Richard Spear (firstname.lastname@example.org)
Tue, 13 Dec 1994 06:55:35 PST
In article <email@example.com> firstname.lastname@example.org (AGALVIN) writes:
>From: email@example.com (AGALVIN)
>Subject: Re: Anthropophagy
>Date: 12 Dec 1994 17:50:29 -0500
>There is no solid proof that humans have ever consumed other humans as a
>protein source. So, the idea that humans taste like pork is rather far
>fetched. All of the areas described by the other responses use pigs as a
>primary economic and food source. Maybe the reason humans are called long
>pig is due to the similarities in coloring etc. I don't really know.
There is considerable ethnographic evidence of humans consuming humans for
*ceremonial* reasons. This is sufficient for descriptions of the taste of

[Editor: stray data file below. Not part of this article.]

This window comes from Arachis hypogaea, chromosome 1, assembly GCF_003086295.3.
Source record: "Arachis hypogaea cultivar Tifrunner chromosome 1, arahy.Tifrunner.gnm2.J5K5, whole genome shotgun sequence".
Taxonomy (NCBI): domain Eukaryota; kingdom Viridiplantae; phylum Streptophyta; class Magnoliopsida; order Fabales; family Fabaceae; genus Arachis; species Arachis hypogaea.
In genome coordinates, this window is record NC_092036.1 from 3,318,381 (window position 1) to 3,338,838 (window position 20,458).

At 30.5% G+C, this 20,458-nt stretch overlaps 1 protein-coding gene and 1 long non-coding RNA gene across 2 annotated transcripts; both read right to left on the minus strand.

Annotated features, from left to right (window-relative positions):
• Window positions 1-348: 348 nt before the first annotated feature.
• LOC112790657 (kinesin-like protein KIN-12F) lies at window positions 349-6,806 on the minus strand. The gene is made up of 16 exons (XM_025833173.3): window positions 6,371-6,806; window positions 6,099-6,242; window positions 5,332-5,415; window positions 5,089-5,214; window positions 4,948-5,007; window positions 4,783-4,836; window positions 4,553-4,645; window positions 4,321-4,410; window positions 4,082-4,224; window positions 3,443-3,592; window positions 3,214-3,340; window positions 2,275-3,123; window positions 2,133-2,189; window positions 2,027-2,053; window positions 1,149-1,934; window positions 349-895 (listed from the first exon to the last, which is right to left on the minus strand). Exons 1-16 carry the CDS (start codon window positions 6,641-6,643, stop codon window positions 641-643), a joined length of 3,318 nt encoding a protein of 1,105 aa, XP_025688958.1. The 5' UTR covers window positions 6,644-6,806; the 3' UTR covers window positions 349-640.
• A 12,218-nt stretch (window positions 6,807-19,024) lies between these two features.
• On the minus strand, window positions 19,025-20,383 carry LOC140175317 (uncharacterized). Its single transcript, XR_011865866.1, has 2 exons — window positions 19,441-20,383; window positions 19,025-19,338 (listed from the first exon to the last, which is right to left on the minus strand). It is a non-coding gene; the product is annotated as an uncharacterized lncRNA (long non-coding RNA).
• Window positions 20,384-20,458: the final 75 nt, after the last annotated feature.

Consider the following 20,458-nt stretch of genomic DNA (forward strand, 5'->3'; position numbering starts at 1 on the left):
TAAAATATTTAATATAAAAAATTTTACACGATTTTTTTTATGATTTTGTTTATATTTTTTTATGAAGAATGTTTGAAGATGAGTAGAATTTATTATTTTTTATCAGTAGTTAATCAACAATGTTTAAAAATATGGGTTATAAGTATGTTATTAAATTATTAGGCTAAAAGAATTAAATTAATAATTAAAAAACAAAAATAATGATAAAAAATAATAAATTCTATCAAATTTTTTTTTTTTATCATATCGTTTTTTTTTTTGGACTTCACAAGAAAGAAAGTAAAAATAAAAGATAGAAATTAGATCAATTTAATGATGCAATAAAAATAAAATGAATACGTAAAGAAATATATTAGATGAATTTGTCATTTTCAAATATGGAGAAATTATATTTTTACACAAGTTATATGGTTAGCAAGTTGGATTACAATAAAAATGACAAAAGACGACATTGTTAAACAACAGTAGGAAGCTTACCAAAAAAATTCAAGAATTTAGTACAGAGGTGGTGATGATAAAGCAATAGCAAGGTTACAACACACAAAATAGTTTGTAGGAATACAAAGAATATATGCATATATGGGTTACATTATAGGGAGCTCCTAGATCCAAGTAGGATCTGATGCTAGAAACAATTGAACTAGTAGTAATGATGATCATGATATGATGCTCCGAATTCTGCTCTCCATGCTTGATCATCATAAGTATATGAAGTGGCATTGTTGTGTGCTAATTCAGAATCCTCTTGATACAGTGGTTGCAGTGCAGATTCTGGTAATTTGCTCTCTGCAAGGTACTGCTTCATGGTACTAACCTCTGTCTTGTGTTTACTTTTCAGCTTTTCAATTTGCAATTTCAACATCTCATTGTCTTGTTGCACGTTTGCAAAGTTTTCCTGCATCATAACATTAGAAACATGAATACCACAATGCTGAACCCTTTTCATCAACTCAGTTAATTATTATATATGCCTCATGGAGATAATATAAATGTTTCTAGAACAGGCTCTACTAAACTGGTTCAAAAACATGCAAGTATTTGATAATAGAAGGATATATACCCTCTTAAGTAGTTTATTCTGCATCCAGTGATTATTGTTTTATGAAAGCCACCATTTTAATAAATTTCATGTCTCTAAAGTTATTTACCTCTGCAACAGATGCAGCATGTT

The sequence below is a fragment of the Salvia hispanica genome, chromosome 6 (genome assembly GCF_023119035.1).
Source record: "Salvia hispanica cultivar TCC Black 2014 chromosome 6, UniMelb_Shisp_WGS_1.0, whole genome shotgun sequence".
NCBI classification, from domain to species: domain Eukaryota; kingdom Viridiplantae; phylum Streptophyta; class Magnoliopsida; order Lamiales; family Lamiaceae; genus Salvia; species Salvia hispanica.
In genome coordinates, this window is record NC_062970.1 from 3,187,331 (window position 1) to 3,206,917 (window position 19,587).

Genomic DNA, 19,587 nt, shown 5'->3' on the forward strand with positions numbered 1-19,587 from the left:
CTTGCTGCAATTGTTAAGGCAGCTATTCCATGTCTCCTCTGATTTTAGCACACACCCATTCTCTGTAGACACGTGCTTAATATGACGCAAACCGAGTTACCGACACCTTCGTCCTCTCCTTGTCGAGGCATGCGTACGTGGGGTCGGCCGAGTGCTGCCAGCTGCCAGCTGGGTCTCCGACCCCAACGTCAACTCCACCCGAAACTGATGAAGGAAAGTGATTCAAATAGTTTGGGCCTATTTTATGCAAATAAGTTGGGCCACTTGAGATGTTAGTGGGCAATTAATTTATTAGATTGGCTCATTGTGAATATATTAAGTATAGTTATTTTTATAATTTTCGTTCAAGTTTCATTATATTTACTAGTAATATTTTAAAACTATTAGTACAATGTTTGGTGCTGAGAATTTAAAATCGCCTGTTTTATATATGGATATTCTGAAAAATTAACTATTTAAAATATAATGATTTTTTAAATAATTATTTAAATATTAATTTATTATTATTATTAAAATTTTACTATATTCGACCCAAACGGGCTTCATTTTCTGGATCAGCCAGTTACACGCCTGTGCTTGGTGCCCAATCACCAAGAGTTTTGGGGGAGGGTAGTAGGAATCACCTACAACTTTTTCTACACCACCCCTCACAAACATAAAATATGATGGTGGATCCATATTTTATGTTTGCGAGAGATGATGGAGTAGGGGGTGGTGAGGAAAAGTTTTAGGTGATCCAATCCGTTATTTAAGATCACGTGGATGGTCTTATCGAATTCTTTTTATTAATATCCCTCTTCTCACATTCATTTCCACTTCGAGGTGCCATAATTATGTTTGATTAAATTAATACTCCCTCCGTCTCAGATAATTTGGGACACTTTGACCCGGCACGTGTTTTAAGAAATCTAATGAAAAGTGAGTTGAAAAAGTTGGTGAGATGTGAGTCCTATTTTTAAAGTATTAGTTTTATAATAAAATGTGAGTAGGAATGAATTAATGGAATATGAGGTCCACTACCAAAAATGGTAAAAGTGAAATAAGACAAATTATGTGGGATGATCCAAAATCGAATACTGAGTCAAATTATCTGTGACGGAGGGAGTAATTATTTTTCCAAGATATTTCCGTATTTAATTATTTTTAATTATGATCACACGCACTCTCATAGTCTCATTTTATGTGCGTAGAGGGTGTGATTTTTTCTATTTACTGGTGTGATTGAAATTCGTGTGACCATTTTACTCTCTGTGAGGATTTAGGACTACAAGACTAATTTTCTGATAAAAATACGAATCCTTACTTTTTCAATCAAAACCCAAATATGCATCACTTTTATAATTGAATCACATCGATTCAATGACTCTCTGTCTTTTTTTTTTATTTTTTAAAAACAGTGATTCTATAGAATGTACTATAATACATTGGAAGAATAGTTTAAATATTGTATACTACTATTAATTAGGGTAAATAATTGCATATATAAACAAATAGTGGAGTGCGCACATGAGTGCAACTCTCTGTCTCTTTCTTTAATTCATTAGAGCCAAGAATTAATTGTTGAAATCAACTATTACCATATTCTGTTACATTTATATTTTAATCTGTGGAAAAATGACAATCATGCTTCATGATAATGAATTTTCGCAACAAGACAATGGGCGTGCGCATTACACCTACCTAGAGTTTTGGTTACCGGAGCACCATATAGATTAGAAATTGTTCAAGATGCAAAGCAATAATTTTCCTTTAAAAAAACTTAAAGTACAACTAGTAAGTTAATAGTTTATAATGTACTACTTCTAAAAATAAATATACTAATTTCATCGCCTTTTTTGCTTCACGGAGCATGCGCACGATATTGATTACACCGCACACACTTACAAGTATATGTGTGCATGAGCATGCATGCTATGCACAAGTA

human flesh to be accurate.
>I do know though that bear meat is notoriously tough and grainy as well as
>not very tasty. The reason for this is that they are omnivorous. Given
>the fact that humans are omnivorous, it seems to follow that we would
>taste like other omnivors. That is, not very good. Notice that all of
>the major meat staples are herbivorous. Anyway, this is the argument that
>many archaeologists have made against cannibalism. So maybe the key is to
>check out archaeological sources on food use.
Humans eat herbivores because they are more easily domesticated (have been for
10,000 years) and because they represent reasonable package sizes (and for
other reasons) but not just because they taste good.
>I hope that this is helpful!